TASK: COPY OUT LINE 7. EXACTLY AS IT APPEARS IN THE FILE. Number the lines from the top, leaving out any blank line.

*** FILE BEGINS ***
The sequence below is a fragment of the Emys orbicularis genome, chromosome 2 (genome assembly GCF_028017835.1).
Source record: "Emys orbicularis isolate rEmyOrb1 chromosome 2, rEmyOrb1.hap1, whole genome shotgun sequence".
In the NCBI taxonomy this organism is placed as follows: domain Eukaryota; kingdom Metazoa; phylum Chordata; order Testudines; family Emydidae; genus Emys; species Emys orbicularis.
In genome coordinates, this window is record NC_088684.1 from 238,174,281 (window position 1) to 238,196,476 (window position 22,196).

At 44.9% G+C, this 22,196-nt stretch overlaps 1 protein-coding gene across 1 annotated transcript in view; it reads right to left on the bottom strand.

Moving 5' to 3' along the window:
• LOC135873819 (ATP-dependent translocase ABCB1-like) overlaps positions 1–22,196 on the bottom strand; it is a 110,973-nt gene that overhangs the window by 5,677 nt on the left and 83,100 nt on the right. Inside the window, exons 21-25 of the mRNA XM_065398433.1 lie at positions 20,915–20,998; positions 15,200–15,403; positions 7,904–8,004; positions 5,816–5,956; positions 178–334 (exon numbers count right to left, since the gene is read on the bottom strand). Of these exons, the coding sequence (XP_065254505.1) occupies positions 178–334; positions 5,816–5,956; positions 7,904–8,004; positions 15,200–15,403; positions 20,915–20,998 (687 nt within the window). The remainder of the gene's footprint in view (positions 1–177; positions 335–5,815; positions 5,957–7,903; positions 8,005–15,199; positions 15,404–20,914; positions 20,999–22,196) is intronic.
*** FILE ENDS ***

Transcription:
• LOC135873819 (ATP-dependent translocase ABCB1-like) overlaps positions 1–22,196 on the bottom strand; it is a 110,973-nt gene that overhangs the window by 5,677 nt on the left and 83,100 nt on the right. Inside the window, exons 21-25 of the mRNA XM_065398433.1 lie at positions 20,915–20,998; positions 15,200–15,403; positions 7,904–8,004; positions 5,816–5,956; positions 178–334 (exon numbers count right to left, since the gene is read on the bottom strand). Of these exons, the coding sequence (XP_065254505.1) occupies positions 178–334; positions 5,816–5,956; positions 7,904–8,004; positions 15,200–15,403; positions 20,915–20,998 (687 nt within the window). The remainder of the gene's footprint in view (positions 1–177; positions 335–5,815; positions 5,957–7,903; positions 8,005–15,199; positions 15,404–20,914; positions 20,999–22,196) is intronic.